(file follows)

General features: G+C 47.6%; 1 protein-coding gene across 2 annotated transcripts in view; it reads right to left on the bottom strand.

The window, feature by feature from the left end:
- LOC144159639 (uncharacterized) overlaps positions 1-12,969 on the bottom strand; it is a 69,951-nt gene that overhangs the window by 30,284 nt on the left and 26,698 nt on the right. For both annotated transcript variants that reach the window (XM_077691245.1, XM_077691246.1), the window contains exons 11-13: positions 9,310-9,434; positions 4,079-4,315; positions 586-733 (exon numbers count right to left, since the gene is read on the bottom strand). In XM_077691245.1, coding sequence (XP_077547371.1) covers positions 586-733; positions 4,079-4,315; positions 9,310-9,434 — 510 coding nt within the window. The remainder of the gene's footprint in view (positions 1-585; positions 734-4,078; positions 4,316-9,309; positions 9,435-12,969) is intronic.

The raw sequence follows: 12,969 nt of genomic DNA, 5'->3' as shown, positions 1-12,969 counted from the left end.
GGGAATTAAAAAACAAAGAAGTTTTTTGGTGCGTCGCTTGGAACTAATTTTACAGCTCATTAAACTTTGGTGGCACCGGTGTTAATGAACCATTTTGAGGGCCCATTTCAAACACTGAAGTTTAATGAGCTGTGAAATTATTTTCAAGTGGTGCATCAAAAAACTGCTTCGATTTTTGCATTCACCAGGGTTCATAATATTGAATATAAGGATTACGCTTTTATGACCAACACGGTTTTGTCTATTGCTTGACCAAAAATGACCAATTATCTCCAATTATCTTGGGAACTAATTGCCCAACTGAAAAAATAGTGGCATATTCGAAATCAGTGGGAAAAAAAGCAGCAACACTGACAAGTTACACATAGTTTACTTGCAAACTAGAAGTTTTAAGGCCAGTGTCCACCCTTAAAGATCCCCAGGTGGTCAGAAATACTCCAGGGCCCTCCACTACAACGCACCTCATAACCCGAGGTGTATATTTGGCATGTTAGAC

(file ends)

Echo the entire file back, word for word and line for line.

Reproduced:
General features: G+C 47.6%; 1 protein-coding gene across 2 annotated transcripts in view; it reads right to left on the bottom strand.

The window, feature by feature from the left end:
- LOC144159639 (uncharacterized) overlaps positions 1-12,969 on the bottom strand; it is a 69,951-nt gene that overhangs the window by 30,284 nt on the left and 26,698 nt on the right. For both annotated transcript variants that reach the window (XM_077691245.1, XM_077691246.1), the window contains exons 11-13: positions 9,310-9,434; positions 4,079-4,315; positions 586-733 (exon numbers count right to left, since the gene is read on the bottom strand). In XM_077691245.1, coding sequence (XP_077547371.1) covers positions 586-733; positions 4,079-4,315; positions 9,310-9,434 — 510 coding nt within the window. The remainder of the gene's footprint in view (positions 1-585; positions 734-4,078; positions 4,316-9,309; positions 9,435-12,969) is intronic.

The raw sequence follows: 12,969 nt of genomic DNA, 5'->3' as shown, positions 1-12,969 counted from the left end.
GGGAATTAAAAAACAAAGAAGTTTTTTGGTGCGTCGCTTGGAACTAATTTTACAGCTCATTAAACTTTGGTGGCACCGGTGTTAATGAACCATTTTGAGGGCCCATTTCAAACACTGAAGTTTAATGAGCTGTGAAATTATTTTCAAGTGGTGCATCAAAAAACTGCTTCGATTTTTGCATTCACCAGGGTTCATAATATTGAATATAAGGATTACGCTTTTATGACCAACACGGTTTTGTCTATTGCTTGACCAAAAATGACCAATTATCTCCAATTATCTTGGGAACTAATTGCCCAACTGAAAAAATAGTGGCATATTCGAAATCAGTGGGAAAAAAAGCAGCAACACTGACAAGTTACACATAGTTTACTTGCAAACTAGAAGTTTTAAGGCCAGTGTCCACCCTTAAAGATCCCCAGGTGGTCAGAAATACTCCAGGGCCCTCCACTACAACGCACCTCATAACCCGAGGTGTATATTTGGCATGTTAGAC